July 10, 2012 | By Bill Gates
Bill Answers More #askBillG Questions about India
India is a remarkable place. It touches all your senses and emotions. The videos and articles I posted from my latest trip prompted a number of questions.
Questions submitted to #askbillg:
- Following your visit to Lucknow, do you have any thoughts on the cost of India’s space & nuclear programs?
- Do you or your foundation have any plans for Pakistan?
- Can the US learn from India’s healthcare system?
QUESTION: Following your visit to Lucknow, do you have any thoughts on the cost of India’s space & nuclear programs?
BILL GATES: I’m asked this question often, particularly in countries that may have made foreign aid commitments and are trying to find ways to reduce the budget burden. I’m pretty passionate about this topic and wholeheartedly tell people that they shouldn’t reduce their aid commitments, and neither will the foundation.
Our decisions to invest in a particular country or program are based on analysis of where we can have the biggest impact. We don’t take the view that governments shouldn’t spend on particular priorities. Our focus is on where we have a unique ability to contribute expertise and technology in ways that governments can’t. For example, we can try new types of programs, create prototypes and can afford to fail. These are limitations that governments often have, which we don’t.
For perspective, despite the various funding and political priorities of the U.S. government, the foundation still spends a lot of time and money working on U.S. education issues. We are fully committed to education because we believe we can help catalyze change by working with thought-leaders, subject-matter experts, and innovative technology. Does the U.S. space program limit our commitment? Absolutely not.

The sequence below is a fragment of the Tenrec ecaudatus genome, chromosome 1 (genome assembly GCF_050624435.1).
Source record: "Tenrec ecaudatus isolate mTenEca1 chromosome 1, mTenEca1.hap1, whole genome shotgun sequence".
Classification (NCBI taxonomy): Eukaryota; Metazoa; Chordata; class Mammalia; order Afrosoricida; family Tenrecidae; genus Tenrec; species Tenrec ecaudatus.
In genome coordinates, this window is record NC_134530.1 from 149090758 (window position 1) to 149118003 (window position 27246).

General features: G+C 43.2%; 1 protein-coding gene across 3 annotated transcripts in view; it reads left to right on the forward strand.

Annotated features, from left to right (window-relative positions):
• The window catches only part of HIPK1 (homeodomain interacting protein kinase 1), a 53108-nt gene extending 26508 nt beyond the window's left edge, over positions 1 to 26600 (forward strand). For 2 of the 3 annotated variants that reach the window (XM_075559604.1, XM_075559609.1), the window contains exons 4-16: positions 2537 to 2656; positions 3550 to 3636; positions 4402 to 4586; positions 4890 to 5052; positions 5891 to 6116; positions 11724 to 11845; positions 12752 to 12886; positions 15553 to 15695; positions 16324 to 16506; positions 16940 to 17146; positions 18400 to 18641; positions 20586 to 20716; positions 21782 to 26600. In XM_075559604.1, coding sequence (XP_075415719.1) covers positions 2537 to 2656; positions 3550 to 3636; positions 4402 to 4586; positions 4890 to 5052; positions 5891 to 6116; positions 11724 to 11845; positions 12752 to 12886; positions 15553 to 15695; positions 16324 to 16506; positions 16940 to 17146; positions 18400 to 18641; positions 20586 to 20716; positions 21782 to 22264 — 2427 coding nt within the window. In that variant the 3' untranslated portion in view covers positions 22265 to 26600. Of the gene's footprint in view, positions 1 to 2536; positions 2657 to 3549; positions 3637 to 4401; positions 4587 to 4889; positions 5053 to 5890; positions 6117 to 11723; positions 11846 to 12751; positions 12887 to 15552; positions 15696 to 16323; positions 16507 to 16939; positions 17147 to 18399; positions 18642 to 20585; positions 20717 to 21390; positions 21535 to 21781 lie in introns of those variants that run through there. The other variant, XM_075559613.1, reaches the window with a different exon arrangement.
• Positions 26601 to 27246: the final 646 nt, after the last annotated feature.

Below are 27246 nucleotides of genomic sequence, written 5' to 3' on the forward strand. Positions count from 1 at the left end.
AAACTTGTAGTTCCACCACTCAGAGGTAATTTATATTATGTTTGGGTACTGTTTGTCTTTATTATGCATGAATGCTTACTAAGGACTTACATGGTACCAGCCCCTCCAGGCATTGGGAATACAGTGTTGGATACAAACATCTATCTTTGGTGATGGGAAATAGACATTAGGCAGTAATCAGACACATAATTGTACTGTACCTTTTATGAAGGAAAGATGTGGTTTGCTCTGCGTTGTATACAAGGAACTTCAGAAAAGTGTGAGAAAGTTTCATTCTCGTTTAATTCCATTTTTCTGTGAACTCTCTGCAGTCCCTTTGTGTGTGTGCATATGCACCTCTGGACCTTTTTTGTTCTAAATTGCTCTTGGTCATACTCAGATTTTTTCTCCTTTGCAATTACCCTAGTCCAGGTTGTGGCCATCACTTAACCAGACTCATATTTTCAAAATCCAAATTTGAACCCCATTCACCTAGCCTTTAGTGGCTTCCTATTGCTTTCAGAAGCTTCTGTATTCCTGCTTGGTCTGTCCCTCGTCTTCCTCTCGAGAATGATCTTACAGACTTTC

The other way to think about the issue is that everyone has something important to contribute. Philanthropic organizations like the foundation can bring innovation and expertise to help catalyze efforts. Foreign donors help by providing large sources of funds. And governments are great at scaling solutions and programs that we all develop together. This is the kind of collaboration and leverage necessary to solve tough problems.
QUESTION: Do you or your foundation have any plans for Pakistan?
BILL GATES: We do spend a lot of time thinking about what strategies that have worked would have the most impact in Pakistan. The number of deaths of children under five is a key indicator of how a country is doing on child health and nutrition, but also more broadly to address social and economic issues. Over the last 50 years, Pakistan has made significant progress reducing deaths of children under five—the most vulnerable part of the population. But still, it is among the five countries with the highest number of under-five deaths—423,000 in 2010.
We spend a lot of time thinking about what work is necessary in Pakistan. By far our largest commitments in Pakistan are to GAVI. Their efforts to improve coverage of vaccination are ongoing. It’s tough, but there is great progress being made on polio and we’re encouraged.
We also have been making investments in maternal and neonatal care and reproductive health. Obviously, the increase last year of polio cases in Pakistan is also an ongoing priority, and they are using new innovative approaches that are making a difference.
My belief is that a focus on healthcare early in people’s lives will eventually allow the youth of Pakistan to achieve their full potential – that will be transformative for Pakistan.
QUESTION: Can the US learn from India’s healthcare system?
BILL GATES: Absolutely. It’s always helpful to look at other successful models to see what we can learn. One area that is worth looking at is the high-volume care centers in India where high quality work is done at low cost. In particular, I’m thinking about things like clinics that focus on doing things such as cataract surgery or cardiac care. They have great outcomes, but lower prices due to the volume of procedures.
I think this might be one of the reasons why we are starting to see the beginnings of a medical tourism industry in India. In general, as India and other middle income countries start to innovate and figure out how to serve such large populations, we can learn a lot from the high quality solutions that have worked for them.